We Need to Talk About AI in Education
We Need to Talk About AI in Education
If you’ve heard about ChatGPT or any other chatbots or AI content generators, your students have too. It’s nothing you can hide. We need to talk about AI in education because it’s not going away, it’s only going to get better, and AI could potentially change our teaching and learning practices for the better. Here’s what you need to know about AI in education. (This post contains affiliate links. Purchases made from the links give me a small commission and keep this website going.)
What is ChatGPT?
ChatGPT is an artificial intelligence (AI) chatbot released by OpenAI. It uses GPT-3.5 language-generation software that generates language and conversation like a human. Chatbots aren’t new. I remember talking to “SmarterChild” and AOL Instant Messenger in college. To be honest, SmarterChild wasn’t the brightest bulb, but it was fun to ask the bot about weather, movies, and even have sarcastic banter.
On the other hand, ChatGPT is more than just chatter. What might scare teachers is that it can write entire essays, answer multiple-choice questions, and, well, complete homework assignments for students. Scary? Maybe. . .but maybe we just need to flip the script. (More on that later.)
You can start your own ChatGPT account with an email address. It is still free at the time of this post.
What other AI tools are out there?
AI Content Generation is not new either. There are a lot of AI writing tools that content creators have been using to generate outlines, marketing materials, social media posts, and blogs. Jasper, WordHero, WriteSonic, and even Canva’s AI are making marks in the AI world. ChatGPT is completely free at the time of this post, and the output seems to be the most advanced for educational content, especially for what our students may use.
There are also AI art generators, AI video content, and more!
For this post, I am going to focus on what ChatGPT can do, but if you have questions about the other AI tools, let me know!
Cons for AI in Education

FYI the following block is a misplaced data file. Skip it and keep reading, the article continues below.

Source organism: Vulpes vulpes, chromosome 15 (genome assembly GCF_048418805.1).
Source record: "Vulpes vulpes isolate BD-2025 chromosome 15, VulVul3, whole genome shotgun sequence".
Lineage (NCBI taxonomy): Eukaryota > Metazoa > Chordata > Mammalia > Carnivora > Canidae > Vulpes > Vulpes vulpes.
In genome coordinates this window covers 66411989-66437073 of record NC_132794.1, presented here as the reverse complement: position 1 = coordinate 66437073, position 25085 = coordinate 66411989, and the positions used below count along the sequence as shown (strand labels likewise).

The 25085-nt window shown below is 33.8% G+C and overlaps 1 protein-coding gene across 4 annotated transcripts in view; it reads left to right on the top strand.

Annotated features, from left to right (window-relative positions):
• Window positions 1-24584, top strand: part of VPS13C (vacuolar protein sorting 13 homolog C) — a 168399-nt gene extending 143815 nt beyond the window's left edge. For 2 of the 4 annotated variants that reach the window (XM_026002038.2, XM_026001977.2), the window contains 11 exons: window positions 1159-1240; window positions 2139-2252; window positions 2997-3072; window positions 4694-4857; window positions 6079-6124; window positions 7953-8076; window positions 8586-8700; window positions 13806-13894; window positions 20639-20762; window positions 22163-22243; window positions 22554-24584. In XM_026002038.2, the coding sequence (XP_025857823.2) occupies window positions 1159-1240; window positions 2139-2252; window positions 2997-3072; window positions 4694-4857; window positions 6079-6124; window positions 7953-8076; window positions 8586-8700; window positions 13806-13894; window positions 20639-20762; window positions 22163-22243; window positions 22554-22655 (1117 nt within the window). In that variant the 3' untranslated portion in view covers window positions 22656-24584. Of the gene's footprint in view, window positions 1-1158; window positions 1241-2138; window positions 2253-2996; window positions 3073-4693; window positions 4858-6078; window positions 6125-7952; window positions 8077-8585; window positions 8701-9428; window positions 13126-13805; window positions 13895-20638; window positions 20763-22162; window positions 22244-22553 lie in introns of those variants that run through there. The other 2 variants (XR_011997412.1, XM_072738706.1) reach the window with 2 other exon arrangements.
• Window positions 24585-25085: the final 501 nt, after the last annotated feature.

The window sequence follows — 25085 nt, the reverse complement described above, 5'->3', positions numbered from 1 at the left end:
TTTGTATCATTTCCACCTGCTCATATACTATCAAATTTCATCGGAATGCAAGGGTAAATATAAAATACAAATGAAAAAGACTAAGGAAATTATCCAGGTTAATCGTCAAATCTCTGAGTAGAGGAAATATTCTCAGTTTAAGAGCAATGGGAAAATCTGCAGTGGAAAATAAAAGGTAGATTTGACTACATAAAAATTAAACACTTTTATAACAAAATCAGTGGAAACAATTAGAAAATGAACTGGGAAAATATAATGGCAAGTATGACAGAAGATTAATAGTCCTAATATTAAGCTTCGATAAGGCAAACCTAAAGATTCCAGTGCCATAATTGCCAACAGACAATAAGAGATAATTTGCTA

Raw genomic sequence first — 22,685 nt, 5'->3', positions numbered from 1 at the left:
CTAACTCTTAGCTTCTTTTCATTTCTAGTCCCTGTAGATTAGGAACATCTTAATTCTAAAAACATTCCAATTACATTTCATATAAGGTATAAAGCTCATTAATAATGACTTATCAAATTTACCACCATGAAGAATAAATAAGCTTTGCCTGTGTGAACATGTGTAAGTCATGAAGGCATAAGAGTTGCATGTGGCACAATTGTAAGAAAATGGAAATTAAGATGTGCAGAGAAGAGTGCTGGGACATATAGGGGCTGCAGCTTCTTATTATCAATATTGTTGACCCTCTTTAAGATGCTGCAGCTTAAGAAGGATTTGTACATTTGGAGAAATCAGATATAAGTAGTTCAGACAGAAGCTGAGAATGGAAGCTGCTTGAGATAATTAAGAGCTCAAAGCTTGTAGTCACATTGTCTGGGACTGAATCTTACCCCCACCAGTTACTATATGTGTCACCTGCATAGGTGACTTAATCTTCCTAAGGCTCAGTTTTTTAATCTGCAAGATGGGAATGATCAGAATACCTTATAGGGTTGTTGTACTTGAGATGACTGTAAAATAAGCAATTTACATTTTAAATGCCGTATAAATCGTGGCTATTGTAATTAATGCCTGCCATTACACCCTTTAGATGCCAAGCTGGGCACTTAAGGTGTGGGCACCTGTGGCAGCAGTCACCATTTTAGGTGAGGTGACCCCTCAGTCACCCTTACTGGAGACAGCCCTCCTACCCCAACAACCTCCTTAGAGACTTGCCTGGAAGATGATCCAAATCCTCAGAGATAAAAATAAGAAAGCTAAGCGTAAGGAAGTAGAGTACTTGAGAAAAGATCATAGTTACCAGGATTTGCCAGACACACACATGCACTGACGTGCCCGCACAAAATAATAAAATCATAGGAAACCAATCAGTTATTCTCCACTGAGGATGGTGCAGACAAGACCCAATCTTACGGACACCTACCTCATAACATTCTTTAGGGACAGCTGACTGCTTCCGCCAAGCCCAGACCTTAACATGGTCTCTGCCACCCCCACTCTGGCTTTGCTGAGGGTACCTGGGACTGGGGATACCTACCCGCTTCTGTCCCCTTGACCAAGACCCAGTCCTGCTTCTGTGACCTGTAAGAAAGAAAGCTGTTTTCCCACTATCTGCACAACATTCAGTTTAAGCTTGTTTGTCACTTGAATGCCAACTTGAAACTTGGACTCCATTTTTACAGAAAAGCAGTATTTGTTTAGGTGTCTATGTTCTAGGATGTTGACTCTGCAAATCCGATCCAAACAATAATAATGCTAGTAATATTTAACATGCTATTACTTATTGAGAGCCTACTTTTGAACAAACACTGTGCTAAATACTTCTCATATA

Understandably, teachers are worried about what AI in education means for academic integrity and student work. Here are some potential drawbacks for AI in education.
AI-written essays and assignments
With free resources like ChatGPT, students can simply input a prompt and ask the AI to write their essay for them. Yes, it may sound somewhat robotic, but AI has come a long way in the last few months. Check out this example.
Initially, I asked ChatGPT to write an essay analyzing the theme of The Hunger Games.
This sounds a little robotic, so I added some ways to make it sound like a 6th grader. Kids will quickly figure out these workarounds to make the work sound like them.
There are tools that claim they can check for plagiarism using artificial intelligence. I tried plag.ai with the Hunger Games example, and it came back as original. ChatGPT and similar tools are not pulling information from the internet. They are using AI to generate content that is original for every inquiry. There may be similarities, but it’s not going to be detected using TurnitIn or Google Classroom’s originality detectors.
ChatGPT and other AI tools are doing more than just writing essays. They generate code, write poems, and even solve equations (and explain the processes). This is definitely a con to AI in education through the traditional methods of teaching and homework in the classroom, but what if we thought about teaching and learning differently?
Flipped Classrooms and AI in Education